On August 19th another exciting event took place at the Ralph T. Coe Foundation.  It was the opening of an exhibition of Native American Baskets.  A few weeks ago I wrote about a Cherokee basket maker, Shan Gashorn.  Unfortunately, Shan came on the scene with an innovative style only after Ted Coe died in 2010 but she attended this event.

The exhibition consisted of baskets from an older tradition.  Last year at the Fennimore Art Museum in Cooperstown, New York there was an exhibition called, “Plain & Fancy: Native American Splint Baskets”.   The majority of them were borrowed from the Coe Foundation.  The Coe curator, Bruce Bernstein, used these East Coast and Midwest baskets that the Coe had lent and expanded it adding other baskets from the Coe Collection from the Southwest.  The exhibition turned out to be dense in number and quality of the pieces on view.

Bruce Bernstein showing a visitor through the Exhibition

On opening day there was a panel with 3 basket weavers speaking about their work moderated by Bruce and joined by Fenimore curator of the Thaw collection, Eva Fognell.  The basket weavers were Kelly Church, Grand Traverse Band of Ottawa and Ojibwe from Central Michigan; Theresa Secord, Penobscot from Maine and Ronnie-Leigh Goeman, Onondaga/Eel Clan from Upstate New York.

Eva Fognell, Theresa Secord, Ronnie-Leigh Goeman, Kelly Church, Bruce Bernstein

Their main theme was to keep the art of basket making alive and keep to the traditional methods that have come down from generation to generation.  It was pointed out that things that are now called innovative were actually already done by the generation of their grandparents.

We can look at baskets as beautiful objects of whimsy but originally most of them were made for use.  Hopi sifter baskets were used for sifting corn and large baskets were used for carrying and storage, while in the Northeast baskets were also used for gathering berries.  During my camp days in Maine I bought a green basket which I was told was made by a local tribe and made from grass.  It was clearly made for the market and probably sold for a very few dollars.   It was a gift for my parents and I was pleased that they used it for many years on the breakfast table as a bread basket.

What the casual observer does not realize is that the actual making of a basket takes up only about 25% of the weavers time.  The other 75% is finding the right grasses or wood materials and preparing them for weaving.  The artist cannot make that many baskets in any one year and cannot make a living as a basket weaver if they must survive on what a youngster can pay for a gift for his parents.  Here is a video of what happens after the artist finds the one in ten trees that might serve their purpose:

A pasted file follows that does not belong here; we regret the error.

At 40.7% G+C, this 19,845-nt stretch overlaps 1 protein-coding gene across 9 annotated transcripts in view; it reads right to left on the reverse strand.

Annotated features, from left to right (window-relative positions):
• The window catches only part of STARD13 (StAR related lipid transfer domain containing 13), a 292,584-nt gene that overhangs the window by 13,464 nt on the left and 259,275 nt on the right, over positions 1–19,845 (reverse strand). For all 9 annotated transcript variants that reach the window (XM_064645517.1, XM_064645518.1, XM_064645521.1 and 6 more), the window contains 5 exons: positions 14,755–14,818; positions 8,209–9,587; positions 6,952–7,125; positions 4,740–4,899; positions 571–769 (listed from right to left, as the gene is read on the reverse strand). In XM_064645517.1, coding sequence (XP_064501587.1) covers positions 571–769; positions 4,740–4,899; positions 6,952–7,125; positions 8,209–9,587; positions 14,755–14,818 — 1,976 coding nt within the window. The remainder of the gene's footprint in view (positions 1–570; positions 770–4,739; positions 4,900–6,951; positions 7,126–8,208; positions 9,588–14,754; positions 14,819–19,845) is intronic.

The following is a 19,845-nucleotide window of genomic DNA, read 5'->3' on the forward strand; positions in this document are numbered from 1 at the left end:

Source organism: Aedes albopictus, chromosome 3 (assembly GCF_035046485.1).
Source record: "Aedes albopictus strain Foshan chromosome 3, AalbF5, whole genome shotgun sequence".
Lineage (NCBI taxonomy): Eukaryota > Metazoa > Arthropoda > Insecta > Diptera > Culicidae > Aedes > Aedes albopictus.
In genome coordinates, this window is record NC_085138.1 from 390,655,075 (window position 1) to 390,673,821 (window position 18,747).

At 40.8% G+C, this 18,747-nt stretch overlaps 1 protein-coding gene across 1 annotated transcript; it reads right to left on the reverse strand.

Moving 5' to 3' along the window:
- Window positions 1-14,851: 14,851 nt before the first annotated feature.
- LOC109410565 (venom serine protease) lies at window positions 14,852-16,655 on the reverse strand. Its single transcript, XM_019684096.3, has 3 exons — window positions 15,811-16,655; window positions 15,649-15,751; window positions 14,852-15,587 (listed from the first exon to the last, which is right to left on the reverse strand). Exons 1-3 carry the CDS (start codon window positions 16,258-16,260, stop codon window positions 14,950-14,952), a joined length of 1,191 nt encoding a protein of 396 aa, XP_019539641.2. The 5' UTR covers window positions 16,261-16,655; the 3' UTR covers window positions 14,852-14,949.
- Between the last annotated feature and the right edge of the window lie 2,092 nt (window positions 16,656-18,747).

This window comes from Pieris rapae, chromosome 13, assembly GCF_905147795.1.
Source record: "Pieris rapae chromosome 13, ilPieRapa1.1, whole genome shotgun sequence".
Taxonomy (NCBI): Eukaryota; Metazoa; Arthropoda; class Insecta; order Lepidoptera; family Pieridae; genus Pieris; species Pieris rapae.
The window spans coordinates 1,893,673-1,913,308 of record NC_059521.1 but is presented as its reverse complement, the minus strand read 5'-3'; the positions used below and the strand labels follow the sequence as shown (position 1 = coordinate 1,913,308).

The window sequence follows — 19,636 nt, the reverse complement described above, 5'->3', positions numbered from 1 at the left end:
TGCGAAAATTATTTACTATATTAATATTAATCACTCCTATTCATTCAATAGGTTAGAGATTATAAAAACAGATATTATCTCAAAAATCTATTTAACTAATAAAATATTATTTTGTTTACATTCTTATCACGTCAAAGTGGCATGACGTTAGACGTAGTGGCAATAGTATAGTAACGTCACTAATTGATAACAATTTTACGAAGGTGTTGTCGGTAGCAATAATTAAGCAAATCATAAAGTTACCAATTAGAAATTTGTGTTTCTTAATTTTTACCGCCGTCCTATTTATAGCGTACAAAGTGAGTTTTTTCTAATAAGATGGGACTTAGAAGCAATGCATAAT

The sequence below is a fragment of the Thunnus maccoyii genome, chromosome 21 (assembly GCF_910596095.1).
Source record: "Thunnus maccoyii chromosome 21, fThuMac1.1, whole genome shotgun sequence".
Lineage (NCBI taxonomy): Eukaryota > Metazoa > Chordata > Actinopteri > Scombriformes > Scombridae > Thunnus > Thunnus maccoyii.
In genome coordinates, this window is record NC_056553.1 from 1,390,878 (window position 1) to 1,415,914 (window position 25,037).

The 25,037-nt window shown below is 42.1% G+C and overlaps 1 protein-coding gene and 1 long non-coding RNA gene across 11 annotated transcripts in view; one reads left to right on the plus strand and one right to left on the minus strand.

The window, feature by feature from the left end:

Theresa Secord was trained as a geologist who through an apprenticeship with one of the elder basket makers of her tribe, Madeline Tomer Shay, found basket making to be her calling.  She was distressed that the tradition of basket making was fading away and established the Maine Indian Basket Alliance which started out with just 55 weavers at an average age of 63 and now numbers over 200 with an average age in their 40’s.

Kelly Church comes from a large family of basket weavers working with black ash.  They have a different challenge, the Emerald Ash Borer is a type of beetle which destroys Ash trees.  Of an estimated 800 million trees, 600 million have submitted to this blight.  She has a quest to warn other basket making tribes of the dangers of the Ash Borer and to find ways to preserve the tradition.  Every year she taught a course on basket making at the University of Michigan. Then one year she wasn’t asked to teach it and went right to the course catalog to see that the course was indeed still being taught but by her former students.  She considers that a great success in preserving the tradition.

Ronnie-Leigh Goeman is also a Black Ash basket maker and the blight has not hit New York as fiercely yet but they are preparing for it.  She works with her husband, Stonehorse Goeman, a sculptor to do collaborative work.  I always find it intriguing when artists do collaborations because often the results are greater than the sum of its parts.

Bruce Bernstein summed up by recalling that Kelly Church had called herself an activist as well as an artist and suggested that we should all become activists to preserve the art of basketry as it has been done through the ages.  More realistically we can become advocates by acquiring the work either for our homes or institutions.